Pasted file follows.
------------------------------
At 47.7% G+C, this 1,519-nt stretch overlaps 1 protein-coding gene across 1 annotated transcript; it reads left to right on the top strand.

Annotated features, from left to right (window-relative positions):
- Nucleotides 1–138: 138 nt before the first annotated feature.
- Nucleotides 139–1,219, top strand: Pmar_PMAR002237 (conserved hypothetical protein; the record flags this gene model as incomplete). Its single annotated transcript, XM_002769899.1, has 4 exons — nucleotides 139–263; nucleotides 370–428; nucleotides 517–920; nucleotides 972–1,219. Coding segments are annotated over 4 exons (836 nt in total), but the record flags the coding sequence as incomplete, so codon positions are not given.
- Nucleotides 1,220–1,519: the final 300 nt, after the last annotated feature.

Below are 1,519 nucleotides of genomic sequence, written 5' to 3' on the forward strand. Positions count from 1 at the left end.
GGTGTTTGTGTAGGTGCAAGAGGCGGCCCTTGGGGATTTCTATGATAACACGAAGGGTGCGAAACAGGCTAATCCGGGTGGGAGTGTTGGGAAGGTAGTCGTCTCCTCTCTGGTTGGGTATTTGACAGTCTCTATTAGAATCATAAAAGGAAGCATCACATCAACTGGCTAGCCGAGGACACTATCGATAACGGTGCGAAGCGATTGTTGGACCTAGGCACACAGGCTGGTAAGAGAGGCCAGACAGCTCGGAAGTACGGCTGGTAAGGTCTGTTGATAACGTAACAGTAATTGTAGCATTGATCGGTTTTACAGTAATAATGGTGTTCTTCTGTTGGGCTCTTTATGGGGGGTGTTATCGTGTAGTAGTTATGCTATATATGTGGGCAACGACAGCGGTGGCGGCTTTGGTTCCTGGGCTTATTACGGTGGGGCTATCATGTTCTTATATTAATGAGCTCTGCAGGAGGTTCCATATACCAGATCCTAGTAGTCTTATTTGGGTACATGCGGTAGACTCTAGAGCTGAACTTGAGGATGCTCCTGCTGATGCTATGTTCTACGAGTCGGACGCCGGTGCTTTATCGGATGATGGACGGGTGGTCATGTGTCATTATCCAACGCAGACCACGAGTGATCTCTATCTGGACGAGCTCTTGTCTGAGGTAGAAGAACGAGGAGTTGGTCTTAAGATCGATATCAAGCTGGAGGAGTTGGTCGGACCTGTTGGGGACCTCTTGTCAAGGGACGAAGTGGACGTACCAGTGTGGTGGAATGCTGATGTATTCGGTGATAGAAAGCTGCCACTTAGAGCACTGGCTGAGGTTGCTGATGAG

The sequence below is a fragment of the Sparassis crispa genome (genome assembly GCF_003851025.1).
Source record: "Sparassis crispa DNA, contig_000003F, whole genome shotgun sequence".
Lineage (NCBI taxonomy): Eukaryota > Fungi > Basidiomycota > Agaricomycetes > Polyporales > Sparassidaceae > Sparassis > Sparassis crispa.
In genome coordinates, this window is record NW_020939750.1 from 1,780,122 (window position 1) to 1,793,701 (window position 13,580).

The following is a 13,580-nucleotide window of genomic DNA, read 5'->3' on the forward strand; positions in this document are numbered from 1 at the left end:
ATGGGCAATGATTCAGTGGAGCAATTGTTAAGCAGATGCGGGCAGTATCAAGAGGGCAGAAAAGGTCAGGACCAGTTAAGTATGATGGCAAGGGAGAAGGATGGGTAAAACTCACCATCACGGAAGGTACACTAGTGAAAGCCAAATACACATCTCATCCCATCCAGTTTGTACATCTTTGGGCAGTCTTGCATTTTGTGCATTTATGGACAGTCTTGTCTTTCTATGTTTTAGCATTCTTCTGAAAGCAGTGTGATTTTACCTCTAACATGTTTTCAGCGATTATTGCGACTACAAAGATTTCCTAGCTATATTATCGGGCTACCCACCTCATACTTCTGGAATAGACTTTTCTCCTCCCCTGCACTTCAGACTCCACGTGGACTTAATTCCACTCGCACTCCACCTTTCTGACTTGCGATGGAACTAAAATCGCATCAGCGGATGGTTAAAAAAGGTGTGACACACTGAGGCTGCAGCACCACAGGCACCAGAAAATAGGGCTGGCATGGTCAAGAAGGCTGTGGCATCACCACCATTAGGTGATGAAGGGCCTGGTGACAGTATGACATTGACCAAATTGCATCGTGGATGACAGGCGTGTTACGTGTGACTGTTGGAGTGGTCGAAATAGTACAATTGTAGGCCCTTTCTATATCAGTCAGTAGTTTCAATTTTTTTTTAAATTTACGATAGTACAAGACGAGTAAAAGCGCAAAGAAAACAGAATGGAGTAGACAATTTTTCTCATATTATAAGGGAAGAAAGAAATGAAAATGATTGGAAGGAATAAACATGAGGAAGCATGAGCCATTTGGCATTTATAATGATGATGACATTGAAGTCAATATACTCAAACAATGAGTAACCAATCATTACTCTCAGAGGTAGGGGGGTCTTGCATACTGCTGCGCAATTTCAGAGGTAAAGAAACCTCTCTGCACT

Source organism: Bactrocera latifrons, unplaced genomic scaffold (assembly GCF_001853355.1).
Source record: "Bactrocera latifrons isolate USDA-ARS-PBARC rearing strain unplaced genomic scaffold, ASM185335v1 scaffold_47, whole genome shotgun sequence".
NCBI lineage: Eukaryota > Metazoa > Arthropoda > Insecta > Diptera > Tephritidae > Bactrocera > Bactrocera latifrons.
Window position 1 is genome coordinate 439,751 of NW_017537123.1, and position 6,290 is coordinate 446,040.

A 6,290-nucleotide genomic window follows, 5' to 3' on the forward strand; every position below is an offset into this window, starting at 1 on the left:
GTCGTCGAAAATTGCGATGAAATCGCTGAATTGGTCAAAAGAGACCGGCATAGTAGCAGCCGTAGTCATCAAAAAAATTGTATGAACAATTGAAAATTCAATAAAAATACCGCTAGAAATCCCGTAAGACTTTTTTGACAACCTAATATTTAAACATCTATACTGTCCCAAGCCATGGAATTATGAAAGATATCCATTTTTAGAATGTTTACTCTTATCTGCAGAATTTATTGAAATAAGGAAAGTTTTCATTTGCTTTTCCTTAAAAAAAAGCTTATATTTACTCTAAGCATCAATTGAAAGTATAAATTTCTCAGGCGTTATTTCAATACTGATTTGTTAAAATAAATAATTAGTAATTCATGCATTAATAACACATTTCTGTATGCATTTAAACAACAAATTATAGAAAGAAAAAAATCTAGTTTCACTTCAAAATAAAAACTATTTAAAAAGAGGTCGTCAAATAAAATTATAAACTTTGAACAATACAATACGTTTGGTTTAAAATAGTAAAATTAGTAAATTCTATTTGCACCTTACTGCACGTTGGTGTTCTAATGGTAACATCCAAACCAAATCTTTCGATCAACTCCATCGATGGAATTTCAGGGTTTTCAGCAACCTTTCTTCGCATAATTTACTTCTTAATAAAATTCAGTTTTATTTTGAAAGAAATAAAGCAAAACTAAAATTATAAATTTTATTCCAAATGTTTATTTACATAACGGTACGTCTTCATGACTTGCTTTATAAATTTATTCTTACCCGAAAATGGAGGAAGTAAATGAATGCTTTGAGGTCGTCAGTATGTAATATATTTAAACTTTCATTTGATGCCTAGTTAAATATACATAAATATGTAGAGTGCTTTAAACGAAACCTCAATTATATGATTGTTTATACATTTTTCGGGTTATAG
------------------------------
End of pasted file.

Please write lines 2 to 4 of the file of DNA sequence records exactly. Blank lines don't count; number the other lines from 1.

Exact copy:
Annotated features, from left to right (window-relative positions):
- Nucleotides 1–138: 138 nt before the first annotated feature.
- Nucleotides 139–1,219, top strand: Pmar_PMAR002237 (conserved hypothetical protein; the record flags this gene model as incomplete). Its single annotated transcript, XM_002769899.1, has 4 exons — nucleotides 139–263; nucleotides 370–428; nucleotides 517–920; nucleotides 972–1,219. Coding segments are annotated over 4 exons (836 nt in total), but the record flags the coding sequence as incomplete, so codon positions are not given.